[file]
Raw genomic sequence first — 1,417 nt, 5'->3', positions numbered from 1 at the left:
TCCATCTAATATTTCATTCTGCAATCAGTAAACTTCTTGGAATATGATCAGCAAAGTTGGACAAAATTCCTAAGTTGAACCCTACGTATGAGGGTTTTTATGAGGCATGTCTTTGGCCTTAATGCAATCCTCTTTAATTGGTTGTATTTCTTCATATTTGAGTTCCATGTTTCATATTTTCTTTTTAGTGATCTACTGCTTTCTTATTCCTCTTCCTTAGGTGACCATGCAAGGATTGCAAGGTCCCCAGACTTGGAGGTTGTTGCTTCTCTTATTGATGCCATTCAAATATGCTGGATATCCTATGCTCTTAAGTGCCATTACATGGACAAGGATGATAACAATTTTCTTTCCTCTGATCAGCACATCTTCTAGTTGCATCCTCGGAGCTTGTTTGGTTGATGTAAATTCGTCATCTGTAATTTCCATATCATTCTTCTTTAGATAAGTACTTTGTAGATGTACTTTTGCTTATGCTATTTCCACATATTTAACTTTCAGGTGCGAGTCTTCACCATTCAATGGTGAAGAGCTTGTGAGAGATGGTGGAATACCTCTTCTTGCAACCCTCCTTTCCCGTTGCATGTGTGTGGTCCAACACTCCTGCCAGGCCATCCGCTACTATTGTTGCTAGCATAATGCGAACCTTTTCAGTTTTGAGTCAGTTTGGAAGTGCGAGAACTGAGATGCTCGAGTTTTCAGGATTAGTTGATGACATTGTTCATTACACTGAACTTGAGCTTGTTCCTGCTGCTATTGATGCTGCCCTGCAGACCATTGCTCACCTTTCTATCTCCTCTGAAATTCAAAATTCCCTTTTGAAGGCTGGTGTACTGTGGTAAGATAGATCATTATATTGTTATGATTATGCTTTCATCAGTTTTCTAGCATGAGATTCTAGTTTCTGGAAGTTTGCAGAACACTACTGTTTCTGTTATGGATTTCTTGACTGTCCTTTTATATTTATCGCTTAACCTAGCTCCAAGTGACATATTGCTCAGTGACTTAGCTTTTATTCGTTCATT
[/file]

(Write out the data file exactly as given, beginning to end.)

Raw genomic sequence first — 1,417 nt, 5'->3', positions numbered from 1 at the left:
TCCATCTAATATTTCATTCTGCAATCAGTAAACTTCTTGGAATATGATCAGCAAAGTTGGACAAAATTCCTAAGTTGAACCCTACGTATGAGGGTTTTTATGAGGCATGTCTTTGGCCTTAATGCAATCCTCTTTAATTGGTTGTATTTCTTCATATTTGAGTTCCATGTTTCATATTTTCTTTTTAGTGATCTACTGCTTTCTTATTCCTCTTCCTTAGGTGACCATGCAAGGATTGCAAGGTCCCCAGACTTGGAGGTTGTTGCTTCTCTTATTGATGCCATTCAAATATGCTGGATATCCTATGCTCTTAAGTGCCATTACATGGACAAGGATGATAACAATTTTCTTTCCTCTGATCAGCACATCTTCTAGTTGCATCCTCGGAGCTTGTTTGGTTGATGTAAATTCGTCATCTGTAATTTCCATATCATTCTTCTTTAGATAAGTACTTTGTAGATGTACTTTTGCTTATGCTATTTCCACATATTTAACTTTCAGGTGCGAGTCTTCACCATTCAATGGTGAAGAGCTTGTGAGAGATGGTGGAATACCTCTTCTTGCAACCCTCCTTTCCCGTTGCATGTGTGTGGTCCAACACTCCTGCCAGGCCATCCGCTACTATTGTTGCTAGCATAATGCGAACCTTTTCAGTTTTGAGTCAGTTTGGAAGTGCGAGAACTGAGATGCTCGAGTTTTCAGGATTAGTTGATGACATTGTTCATTACACTGAACTTGAGCTTGTTCCTGCTGCTATTGATGCTGCCCTGCAGACCATTGCTCACCTTTCTATCTCCTCTGAAATTCAAAATTCCCTTTTGAAGGCTGGTGTACTGTGGTAAGATAGATCATTATATTGTTATGATTATGCTTTCATCAGTTTTCTAGCATGAGATTCTAGTTTCTGGAAGTTTGCAGAACACTACTGTTTCTGTTATGGATTTCTTGACTGTCCTTTTATATTTATCGCTTAACCTAGCTCCAAGTGACATATTGCTCAGTGACTTAGCTTTTATTCGTTCATT